An Analysis of How the Housing Market Affects Impoverished Neighborhoods

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I. Introduction
The housing demographics of low-income communities have large effects for residents living in those areas. The objective of this report is to shed light on how the housing market in the city of Oakland affects current and future residents. In order to analyze its affects, I look at several factors within the housing market. There are several factors explaining why cities similar to Oakland are continually impoverished and deprived. Some of the factors that explain why cities like Oakland stagnate and remain impoverished are the income distribution and poverty levels of residents in Oakland over the past decade, the increase in rent and/or spending on housing, and the current condition of housing stock. Together, these
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I. Introduction
The housing demographics of low-income communities have large effects for residents living in those areas. The objective of this report is to shed light on how the housing market in the city of Oakland affects current and future residents. In order to analyze its affects, I look at several factors within the housing market. There are several factors explaining why cities similar to Oakland are continually impoverished and deprived. Some of the factors that explain why cities like Oakland stagnate and remain impoverished are the income distribution and poverty levels of residents in Oakland over the past decade, the increase in rent and/or spending on housing, and the current condition of housing stock. Together, these factors illustrate the lack of housing available to be rented to households, despite the growing number of vacancies during the ten-year period. This may lead to further degradation to the city of Oakland and migration out of Oakland. Among many others, these factors within the housing market are important in our analysis of why impoverished communities remain poor, because the residents have little to no upward economic mobility to sustain themselves.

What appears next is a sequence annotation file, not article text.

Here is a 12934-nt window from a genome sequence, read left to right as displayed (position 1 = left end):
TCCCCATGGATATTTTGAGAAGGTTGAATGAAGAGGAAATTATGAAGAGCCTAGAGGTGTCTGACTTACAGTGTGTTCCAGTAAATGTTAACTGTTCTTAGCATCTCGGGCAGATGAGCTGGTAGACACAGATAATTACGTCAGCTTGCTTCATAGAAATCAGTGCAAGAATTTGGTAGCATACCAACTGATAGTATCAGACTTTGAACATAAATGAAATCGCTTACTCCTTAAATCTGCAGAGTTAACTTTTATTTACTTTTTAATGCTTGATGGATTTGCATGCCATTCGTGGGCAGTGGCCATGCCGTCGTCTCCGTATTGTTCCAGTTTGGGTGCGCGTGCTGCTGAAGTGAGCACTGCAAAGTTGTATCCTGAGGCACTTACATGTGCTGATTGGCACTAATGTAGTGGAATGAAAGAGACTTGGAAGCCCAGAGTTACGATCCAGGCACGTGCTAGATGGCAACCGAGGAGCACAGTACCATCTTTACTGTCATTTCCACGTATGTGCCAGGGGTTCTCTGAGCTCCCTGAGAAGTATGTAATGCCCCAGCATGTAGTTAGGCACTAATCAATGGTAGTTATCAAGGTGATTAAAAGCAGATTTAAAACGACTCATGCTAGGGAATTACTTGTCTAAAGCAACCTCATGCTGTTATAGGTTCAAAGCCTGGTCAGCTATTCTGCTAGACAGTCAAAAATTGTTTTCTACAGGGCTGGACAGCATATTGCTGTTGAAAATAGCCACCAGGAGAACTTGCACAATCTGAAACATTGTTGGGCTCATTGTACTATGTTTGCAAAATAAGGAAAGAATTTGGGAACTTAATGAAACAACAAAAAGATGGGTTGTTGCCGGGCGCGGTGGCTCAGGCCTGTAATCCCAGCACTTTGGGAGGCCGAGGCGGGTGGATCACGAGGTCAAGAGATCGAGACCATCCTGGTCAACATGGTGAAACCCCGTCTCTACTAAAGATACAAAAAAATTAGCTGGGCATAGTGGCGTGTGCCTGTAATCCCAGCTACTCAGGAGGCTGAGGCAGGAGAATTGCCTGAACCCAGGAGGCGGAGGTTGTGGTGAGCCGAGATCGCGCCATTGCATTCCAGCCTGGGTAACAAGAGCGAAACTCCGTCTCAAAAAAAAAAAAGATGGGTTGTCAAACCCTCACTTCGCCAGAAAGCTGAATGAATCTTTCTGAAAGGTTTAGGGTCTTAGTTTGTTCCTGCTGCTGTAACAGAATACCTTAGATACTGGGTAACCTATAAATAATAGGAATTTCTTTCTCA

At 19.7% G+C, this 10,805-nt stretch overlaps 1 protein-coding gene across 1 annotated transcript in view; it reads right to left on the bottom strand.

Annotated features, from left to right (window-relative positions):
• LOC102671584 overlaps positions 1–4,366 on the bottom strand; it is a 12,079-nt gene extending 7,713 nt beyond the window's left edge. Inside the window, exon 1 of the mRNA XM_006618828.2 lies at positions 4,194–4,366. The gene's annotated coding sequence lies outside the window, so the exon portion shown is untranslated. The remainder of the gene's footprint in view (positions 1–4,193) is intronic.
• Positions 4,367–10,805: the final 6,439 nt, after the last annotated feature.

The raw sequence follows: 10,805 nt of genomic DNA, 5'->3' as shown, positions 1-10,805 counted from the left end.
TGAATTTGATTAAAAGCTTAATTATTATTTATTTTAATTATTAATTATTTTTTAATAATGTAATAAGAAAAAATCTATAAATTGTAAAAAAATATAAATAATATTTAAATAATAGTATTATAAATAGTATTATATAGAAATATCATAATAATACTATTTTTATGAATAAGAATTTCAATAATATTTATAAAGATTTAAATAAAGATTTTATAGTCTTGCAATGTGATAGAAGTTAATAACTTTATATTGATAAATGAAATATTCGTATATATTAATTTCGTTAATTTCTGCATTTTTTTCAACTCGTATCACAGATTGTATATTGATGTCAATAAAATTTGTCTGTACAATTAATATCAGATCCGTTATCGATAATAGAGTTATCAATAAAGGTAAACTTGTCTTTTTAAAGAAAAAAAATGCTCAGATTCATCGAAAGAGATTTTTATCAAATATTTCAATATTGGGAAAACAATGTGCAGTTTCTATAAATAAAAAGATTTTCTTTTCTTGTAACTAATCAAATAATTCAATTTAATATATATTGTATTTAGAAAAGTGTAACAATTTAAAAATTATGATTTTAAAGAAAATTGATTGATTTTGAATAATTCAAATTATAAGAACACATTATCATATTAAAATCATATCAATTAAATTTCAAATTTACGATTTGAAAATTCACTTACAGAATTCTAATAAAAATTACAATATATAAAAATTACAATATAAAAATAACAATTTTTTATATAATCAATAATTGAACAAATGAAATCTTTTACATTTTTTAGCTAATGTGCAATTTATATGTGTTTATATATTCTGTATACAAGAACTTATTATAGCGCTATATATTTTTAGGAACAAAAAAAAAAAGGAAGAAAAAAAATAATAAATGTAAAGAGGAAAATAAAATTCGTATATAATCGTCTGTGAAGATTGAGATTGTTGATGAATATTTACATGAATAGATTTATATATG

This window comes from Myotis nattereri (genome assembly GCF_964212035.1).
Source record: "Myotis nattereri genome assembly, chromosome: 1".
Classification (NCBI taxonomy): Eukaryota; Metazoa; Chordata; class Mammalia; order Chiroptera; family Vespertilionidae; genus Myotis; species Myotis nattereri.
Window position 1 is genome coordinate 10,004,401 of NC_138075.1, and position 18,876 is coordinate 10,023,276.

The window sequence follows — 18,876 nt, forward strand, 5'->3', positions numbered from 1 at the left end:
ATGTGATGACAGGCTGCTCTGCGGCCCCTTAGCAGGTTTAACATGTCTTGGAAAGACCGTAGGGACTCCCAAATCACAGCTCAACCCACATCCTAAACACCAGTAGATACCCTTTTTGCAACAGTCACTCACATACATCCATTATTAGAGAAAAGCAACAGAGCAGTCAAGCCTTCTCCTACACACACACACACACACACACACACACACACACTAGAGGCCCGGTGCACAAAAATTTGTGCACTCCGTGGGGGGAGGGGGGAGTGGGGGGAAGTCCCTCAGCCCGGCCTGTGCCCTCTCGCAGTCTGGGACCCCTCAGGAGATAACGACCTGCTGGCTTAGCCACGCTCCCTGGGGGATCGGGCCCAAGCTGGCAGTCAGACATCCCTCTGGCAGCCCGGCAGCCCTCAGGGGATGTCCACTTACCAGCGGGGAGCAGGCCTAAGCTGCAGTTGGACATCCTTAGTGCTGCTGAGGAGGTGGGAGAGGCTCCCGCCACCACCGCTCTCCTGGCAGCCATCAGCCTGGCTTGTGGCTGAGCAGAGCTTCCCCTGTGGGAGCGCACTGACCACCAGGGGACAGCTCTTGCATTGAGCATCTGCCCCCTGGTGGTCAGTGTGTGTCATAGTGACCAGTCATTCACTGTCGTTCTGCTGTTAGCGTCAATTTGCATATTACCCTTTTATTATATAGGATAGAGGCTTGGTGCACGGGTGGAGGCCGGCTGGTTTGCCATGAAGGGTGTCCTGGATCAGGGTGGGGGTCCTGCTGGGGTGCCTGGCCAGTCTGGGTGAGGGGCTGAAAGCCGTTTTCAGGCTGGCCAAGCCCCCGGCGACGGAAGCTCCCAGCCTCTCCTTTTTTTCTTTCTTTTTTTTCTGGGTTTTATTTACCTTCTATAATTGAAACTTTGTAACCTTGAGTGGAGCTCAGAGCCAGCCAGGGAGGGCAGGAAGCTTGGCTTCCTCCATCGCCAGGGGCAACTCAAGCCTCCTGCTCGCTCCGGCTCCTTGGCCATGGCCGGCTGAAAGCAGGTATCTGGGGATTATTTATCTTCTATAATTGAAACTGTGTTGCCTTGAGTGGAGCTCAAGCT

II. Data and Methods
The U.S. Census Bureau and American Community Survey (ACS) act as the primary datasets for this report. The U.S. Census Bureau “consists of 813 detailed tables of Census 2000 social, economic and housing characteristics compiled from a sample of approximately 19 million
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